Deploying a RESTX app
There are actually many different ways to deploy a restx application, you can choose the one that best fits your needs:
As a war in any servlet 2.5+ container
by default when you generate an app with restx or if you create one manually following the documentation, your app will be ready to package as a war and deploy in any servlet 2.5+ container like tomcat 6+, or PaaS solutions supporting war formats like Cloudbees.
To package the app as a war you can use your build tool of choice, restx comes with support for Maven and EasyAnt so you can package your app with maven package for instance.
Running as a regular Java app
by default when you generate an app with restx it also generates a Main class which is a simple launcher allowing to launch your app as a regular Java application with the java executable from the JRE. Launching as a regular java app can be interesting if you don’t want a full blown web container, or in contexts where a main is requested, eg some PaaS solutions like Heroku.
This main actually launches an embedded web container, meaning that the web container will be run inside your app.
embedded servers options
Restx comes with 3 flavours of this option:
- jetty embedded
- tomcat embedded
- simple framework
by default your Main will use jetty embedded, but it’s easy to switch. The choice between them may be due to performance, memory footprint, container features, or anything else. Adding support for other web connector/container is pretty easy, check for example how simpleframework support is implemented.
running the app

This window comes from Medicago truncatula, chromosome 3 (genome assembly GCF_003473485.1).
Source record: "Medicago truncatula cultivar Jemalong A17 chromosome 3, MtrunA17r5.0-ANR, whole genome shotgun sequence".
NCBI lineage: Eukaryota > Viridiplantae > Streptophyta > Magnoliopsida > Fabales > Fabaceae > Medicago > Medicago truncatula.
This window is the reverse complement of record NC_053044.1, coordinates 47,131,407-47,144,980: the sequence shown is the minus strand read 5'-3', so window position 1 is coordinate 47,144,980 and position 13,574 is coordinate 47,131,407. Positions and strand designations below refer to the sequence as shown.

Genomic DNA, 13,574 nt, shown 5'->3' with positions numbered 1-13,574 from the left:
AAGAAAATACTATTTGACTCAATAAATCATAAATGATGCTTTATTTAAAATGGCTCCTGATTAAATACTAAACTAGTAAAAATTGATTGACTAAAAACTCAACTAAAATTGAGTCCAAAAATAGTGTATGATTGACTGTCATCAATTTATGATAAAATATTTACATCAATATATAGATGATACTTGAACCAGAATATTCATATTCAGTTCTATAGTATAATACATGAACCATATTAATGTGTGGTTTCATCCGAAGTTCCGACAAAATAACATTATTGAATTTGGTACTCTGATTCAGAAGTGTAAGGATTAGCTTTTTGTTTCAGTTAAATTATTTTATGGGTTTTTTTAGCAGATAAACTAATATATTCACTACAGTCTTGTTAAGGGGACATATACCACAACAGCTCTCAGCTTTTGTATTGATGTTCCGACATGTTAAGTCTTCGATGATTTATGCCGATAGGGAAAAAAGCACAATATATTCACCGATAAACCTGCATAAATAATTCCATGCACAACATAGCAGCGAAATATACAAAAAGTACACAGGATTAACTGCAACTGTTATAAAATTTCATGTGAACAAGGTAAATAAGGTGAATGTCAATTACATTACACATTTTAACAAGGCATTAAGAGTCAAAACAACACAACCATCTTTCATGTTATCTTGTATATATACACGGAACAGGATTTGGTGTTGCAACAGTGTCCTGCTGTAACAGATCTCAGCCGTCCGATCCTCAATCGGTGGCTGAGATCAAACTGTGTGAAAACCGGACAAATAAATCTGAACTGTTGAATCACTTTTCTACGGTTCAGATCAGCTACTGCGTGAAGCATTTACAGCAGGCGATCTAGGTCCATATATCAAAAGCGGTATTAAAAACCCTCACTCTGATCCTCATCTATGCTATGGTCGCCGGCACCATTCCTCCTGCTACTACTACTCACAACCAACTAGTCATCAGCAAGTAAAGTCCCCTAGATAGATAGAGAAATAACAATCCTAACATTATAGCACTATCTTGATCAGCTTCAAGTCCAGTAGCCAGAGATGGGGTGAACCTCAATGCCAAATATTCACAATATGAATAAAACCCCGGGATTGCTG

To run this java app, you can either use regular java tools, and for instance generate what is sometimes called an uberjar with all the dependencies.
You can also run it using restx shell:
restx deps install + app run --mode=prodcommand, which will install your app dependencies based on information found in
md.restx.jsonand then run it
- asking the shell to generate a start script for you, using
restx deps install + app compile + app generate-start-scriptcommand which will prepare everything and generate a start.sh and start.bat launch scripts. Then you can use the script for instance with
export VM_OPTIONS=-Drestx.mode=prod && ./start.sh
Dev vs Prod
When running an app for production, you just need to make sure that you use the prod mode. Using app run this is not the default because the Main class itself sets a default to dev mode. With the shell this is what the
--mode=prod is for, but you can also use
-Drestx.mode=prod when launching your JVM.
This mode is important for production because in dev mode restx do many things which are useful only in dev, and have huge impact on performance:
- hot compilation of your sources
- hot reloading of changed classes
- using a Factory (restx dependency injection container) per request (which means throwing away all your components at each request, which is useful in dev to make sure your app is truly stateless, but obviously degrades performance)